Bal and Van de Lindeloof23 analyse the policy-making process around the allocation of limited health-care system budgets in different countries: USA, Canada, Sweden, UK, New Zealand and Israel. They mention patient criteria being used in Oregon (USA) and report the use of a set of 13 criteria from patient perspective. Among these were ‘quality of life’, ‘prevention’ and ‘cost effectiveness’. According to their study, Canada shows a variety of ‘patient involvement’ methods between provinces. Sweden organized a discussion in society around three ethical principles and their priority that became part of the current law: (i) ‘Human dignity’, (ii) ‘Need for care and solidarity’ and (iii) ‘Cost effectiveness’. In the UK scientific and social value, judgments on policy have separate paths. Social judgments, based on ‘standards, values and preferences prevalent in society’, come from an –ideally– representative Citizens Council. Both types of judgments are used by the National Institute for Health and Clinical Excellence (NICE) to evaluate healthcare, guidelines and research. Next, Bal and Van de Lindeloof describe that in New Zealand, the National Advisory Committee on Health and Disability (NHC) uses questionnaires in an evaluation by stakeholders in the report or proposal submission process and health-care priority trade-off studies. Four criteria are being used: ‘efficacy’, ‘efficiency’, ‘fair distribution’ and ‘consistency with social values’. In the Health Parliament in Israel, citizens deliberate on ‘ethical and cost issues’ related to health-care services.
Grit et al.24 stipulate the specific needs of foreign patients using health-care systems in two countries. Lindert et al.25 investigate the needs of the four biggest non-indigenous groups in the Netherlands resulting in some fifty important issues. This list contains many issues that would normally be considered equally relevant by any patient. However, for this study, it provides three points of specific interest for the foreign patients group: first, the complexity of also ‘receiving treatment and prescription drugs in another country’; secondly, the need for ‘medical information in another language’, both verbally and in writing; and thirdly, there are ‘cultural issues, e.g. a preference for a female doctor’. Differences between countries and health-care systems result in differences in issues that patients value of importance. Teunissen and Abma18 point out that immigrants are using both the Dutch health-care system and systems in other countries. Uiters et al.26 identify ‘compliance with prescribed medication in the Moroccan and Turkish ethnic groups [in the Netherlands] as non-optimal’. From this, we elicit the issue: intercultural sensitivity.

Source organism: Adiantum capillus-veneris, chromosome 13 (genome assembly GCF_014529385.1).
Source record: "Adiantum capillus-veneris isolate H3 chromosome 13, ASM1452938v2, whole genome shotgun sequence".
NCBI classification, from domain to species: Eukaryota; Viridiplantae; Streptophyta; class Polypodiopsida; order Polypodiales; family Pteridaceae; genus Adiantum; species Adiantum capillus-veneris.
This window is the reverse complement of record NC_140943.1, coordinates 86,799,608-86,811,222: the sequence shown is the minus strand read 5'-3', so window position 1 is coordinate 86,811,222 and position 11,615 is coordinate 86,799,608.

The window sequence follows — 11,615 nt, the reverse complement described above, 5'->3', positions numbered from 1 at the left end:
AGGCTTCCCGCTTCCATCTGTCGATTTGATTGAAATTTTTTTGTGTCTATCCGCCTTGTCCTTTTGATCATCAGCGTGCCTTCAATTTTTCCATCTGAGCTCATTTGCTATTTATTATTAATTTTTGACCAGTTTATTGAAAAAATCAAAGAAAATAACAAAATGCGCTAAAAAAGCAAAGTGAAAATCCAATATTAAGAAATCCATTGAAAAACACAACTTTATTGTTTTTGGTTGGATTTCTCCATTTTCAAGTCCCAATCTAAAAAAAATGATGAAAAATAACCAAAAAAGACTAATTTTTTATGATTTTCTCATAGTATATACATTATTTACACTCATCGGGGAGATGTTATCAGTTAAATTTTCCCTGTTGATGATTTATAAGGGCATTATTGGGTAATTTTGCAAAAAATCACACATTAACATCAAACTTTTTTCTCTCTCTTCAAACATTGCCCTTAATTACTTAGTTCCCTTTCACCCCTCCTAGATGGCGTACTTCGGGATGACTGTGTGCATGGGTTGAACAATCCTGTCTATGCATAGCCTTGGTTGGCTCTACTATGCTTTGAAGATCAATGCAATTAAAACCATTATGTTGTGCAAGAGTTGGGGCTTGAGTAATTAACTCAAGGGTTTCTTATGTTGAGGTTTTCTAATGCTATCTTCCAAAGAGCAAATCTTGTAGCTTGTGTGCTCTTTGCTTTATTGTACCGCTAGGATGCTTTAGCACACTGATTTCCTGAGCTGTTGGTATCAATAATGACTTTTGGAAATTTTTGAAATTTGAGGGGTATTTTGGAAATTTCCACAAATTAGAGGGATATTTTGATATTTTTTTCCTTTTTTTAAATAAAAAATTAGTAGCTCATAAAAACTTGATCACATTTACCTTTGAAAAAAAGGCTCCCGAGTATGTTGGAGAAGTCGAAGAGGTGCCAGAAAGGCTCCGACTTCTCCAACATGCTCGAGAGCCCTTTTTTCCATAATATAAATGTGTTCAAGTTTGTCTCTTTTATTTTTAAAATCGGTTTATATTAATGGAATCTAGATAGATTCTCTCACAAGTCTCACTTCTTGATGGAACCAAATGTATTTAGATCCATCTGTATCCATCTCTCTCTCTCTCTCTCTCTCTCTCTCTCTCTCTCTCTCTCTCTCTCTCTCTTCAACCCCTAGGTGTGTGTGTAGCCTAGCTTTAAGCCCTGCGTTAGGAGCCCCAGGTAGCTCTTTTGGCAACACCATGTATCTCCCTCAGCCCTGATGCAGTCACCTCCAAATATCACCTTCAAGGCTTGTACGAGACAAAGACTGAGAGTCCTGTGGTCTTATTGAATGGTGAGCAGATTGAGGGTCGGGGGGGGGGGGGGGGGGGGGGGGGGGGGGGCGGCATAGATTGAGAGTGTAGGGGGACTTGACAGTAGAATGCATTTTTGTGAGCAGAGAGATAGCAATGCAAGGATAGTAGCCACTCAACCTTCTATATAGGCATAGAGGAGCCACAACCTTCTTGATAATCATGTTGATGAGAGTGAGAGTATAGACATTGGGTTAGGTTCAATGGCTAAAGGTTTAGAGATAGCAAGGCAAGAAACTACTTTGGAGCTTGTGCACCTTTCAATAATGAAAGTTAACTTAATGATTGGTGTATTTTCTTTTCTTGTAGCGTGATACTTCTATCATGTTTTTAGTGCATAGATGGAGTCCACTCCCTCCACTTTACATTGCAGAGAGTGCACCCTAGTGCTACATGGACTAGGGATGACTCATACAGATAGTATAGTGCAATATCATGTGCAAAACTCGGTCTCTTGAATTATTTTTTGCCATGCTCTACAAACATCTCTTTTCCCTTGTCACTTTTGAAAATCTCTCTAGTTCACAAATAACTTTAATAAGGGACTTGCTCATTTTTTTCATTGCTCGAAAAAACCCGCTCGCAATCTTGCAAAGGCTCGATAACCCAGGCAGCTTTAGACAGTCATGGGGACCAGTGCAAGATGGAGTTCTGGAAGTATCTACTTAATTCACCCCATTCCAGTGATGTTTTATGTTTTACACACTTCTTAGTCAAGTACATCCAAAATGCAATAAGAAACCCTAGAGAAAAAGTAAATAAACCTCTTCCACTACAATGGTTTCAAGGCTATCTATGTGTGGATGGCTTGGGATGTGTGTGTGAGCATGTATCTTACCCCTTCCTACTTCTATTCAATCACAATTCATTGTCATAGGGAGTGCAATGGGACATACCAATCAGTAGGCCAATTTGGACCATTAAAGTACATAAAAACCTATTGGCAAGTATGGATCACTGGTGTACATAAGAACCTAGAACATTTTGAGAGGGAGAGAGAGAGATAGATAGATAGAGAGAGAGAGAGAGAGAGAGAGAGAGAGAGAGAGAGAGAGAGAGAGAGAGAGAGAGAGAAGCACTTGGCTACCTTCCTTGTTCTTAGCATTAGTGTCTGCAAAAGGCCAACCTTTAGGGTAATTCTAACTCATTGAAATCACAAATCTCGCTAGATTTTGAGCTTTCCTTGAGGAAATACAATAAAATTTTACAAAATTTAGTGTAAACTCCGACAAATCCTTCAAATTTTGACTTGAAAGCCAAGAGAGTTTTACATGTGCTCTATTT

The private and public supported publishers of PatientView64 present 172 entries in their European Patient Groups directory ‘with an interest in some element of health advocacy’. Three organizations were found to list issues relevant to this study in their publications: HFE,27 EPECS33 and EIWH.52 These mention a wide variety of issues, dealing with information, quality, self-care and intercultural sensitivity problems.
Van Santvoort1 investigates the relation between policy and disability in nine European countries and how this translates into participation in society and subjective well-being. Key policy issues for people with a disability are ‘coherence in legislation and adequate budget’ for implementation of countermeasures. A risk is also identified: new ‘fragmentation owing to increased autonomy’ of the local communities in adopting their own policy on execution of health-care activities.
Schalock and Alonso28 describe the individual perception of quality of life. Their inventory of different ways to express, measure and describe quality of life in English-speaking countries highlights commonly felt aspects such as ‘well-being, social inclusion, freedom of choice, positive self-image, future perspective, opportunities for self-expression’. Their model is being used in the Netherlands among Disabled Care Institutions according to Vilans.nl.62 The Schalock and Alonso28 model mentions aspects in relation to quality of life: ‘happiness, lifestyle, physical, psychological and social impairment, living conditions in institutions, family contacts’.
Hjertqvist65 provides a series of source document references on European country level when it comes to ‘patient empowerment’. Lithuania, Hungary, Belgium, Estonia, Poland, Slovakia, Germany and the Netherlands were further investigated because these show the highest rankings in the EPEI (European Patients Empowerment Index). The wide variety of issues found comprises e.g. access, choice, information, consent, complaint, medical file, privacy and damage compensation.